The above story is based on materials provided by Lund University. Note: Materials may be edited for content and length.


Journal Reference:

  1. Anders Hφgberg, Lars Larsson. Lithic technology and behavioural modernity: New results from the Still Bay site, Hollow Rock Shelter, Western Cape Province, South Africa. Journal of Human Evolution, 2011; DOI: 10.1016/j.jhevol.2011.02.006

Cite This Page:

Lund University. "Cutting edge training developed the human brain 80,000 years ago." ScienceDaily. ScienceDaily, 22 June 2011. <www.sciencedaily.com/releases/2011/06/110621093308.htm>.
Lund University. (2011, June 22). Cutting edge training developed the human brain 80,000 years ago. ScienceDaily. Retrieved July 28, 2014 from www.sciencedaily.com/releases/2011/06/110621093308.htm
Lund University. "Cutting edge training developed the human brain 80,000 years ago." ScienceDaily. www.sciencedaily.com/releases/2011/06/110621093308.htm (accessed July 28, 2014).

Share This




More Fossils & Ruins News

Monday, July 28, 2014

Featured Research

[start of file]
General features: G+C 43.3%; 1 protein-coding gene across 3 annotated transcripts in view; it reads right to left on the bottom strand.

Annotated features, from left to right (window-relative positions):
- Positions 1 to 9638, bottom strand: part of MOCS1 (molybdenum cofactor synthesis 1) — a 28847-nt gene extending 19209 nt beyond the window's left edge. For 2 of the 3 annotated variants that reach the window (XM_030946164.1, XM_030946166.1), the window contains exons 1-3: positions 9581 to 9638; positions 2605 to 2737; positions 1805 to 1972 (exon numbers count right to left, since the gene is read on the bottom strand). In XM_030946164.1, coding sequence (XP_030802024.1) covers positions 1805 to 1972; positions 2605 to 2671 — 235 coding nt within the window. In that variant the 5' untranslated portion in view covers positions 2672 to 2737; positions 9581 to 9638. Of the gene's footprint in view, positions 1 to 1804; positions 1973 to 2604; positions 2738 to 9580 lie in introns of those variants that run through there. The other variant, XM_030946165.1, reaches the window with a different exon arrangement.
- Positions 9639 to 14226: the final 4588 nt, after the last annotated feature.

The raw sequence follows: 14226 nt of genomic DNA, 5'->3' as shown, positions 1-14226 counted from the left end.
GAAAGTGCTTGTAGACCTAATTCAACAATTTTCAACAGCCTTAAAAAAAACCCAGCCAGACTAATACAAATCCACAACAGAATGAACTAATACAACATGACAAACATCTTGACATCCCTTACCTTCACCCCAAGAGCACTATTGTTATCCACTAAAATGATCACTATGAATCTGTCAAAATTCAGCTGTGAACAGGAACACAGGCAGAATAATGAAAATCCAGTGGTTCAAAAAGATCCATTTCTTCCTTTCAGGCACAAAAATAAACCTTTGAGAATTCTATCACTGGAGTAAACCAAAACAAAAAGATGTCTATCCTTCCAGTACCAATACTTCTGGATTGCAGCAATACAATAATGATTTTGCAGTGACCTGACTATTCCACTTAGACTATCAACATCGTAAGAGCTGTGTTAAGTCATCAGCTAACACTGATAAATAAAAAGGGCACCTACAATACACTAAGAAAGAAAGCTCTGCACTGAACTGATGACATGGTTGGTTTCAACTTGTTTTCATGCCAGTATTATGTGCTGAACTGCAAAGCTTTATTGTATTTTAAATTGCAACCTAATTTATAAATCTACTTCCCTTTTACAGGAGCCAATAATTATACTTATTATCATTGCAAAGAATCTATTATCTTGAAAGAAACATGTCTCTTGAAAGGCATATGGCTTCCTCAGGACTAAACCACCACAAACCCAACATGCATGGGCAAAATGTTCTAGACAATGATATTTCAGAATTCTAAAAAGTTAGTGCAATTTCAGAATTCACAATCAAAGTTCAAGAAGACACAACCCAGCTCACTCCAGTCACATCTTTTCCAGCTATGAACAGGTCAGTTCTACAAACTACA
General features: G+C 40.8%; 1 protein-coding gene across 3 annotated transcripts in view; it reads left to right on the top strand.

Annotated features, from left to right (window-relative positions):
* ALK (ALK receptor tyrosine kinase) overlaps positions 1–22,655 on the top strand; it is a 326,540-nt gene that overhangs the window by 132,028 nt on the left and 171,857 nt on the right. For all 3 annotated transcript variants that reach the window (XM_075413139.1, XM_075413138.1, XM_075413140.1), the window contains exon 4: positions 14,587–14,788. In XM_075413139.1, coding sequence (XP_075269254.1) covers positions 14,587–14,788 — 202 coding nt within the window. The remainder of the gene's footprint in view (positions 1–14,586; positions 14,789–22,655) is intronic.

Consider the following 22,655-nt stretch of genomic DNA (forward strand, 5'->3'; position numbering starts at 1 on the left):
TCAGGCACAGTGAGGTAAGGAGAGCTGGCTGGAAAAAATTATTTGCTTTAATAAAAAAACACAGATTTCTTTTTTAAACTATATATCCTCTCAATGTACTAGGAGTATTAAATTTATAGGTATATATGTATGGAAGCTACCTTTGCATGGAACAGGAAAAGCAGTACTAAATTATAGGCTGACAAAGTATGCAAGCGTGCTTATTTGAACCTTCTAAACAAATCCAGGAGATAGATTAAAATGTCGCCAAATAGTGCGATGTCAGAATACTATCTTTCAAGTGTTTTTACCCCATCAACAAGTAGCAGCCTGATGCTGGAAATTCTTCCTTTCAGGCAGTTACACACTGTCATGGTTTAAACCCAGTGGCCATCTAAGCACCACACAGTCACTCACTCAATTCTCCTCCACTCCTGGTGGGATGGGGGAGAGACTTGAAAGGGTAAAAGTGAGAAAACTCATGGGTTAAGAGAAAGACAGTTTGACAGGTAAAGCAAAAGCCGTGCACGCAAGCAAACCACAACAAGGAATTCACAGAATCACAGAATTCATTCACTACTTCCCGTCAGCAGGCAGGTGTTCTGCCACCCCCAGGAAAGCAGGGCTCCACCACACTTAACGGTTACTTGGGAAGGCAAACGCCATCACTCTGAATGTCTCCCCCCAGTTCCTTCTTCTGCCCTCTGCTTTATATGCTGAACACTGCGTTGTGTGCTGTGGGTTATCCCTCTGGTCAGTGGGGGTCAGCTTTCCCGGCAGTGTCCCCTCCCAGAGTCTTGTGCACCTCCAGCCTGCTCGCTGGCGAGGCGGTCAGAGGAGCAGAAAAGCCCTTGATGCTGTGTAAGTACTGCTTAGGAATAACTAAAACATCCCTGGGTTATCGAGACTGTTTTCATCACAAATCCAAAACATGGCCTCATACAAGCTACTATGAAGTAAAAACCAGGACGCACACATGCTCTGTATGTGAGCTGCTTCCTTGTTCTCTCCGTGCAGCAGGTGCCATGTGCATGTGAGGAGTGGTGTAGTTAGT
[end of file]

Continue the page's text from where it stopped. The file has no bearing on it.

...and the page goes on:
from universities, journals, and other organizations


Featured Videos

from AP, Reuters, AFP, and other news services

Asteroid's Timing Was 'Colossal Bad Luck' For The Dinosaurs

Asteroid's Timing Was 'Colossal Bad Luck' For The Dinosaurs

Newsy (July 28, 2014) — The asteroid that killed the dinosaurs struck at the worst time for them. A new study says that if it hit earlier or later, they might've survived. Video provided by Newsy
Powered by NewsLook.com
Did ISIS Destroy Jonah's Tomb?

Did ISIS Destroy Jonah's Tomb?

Newsy (July 25, 2014) — Unverified footage posted to YouTube purportedly shows ISIS militants destroying a shrine widely believed to be the tomb of the prophet Jonah. Video provided by Newsy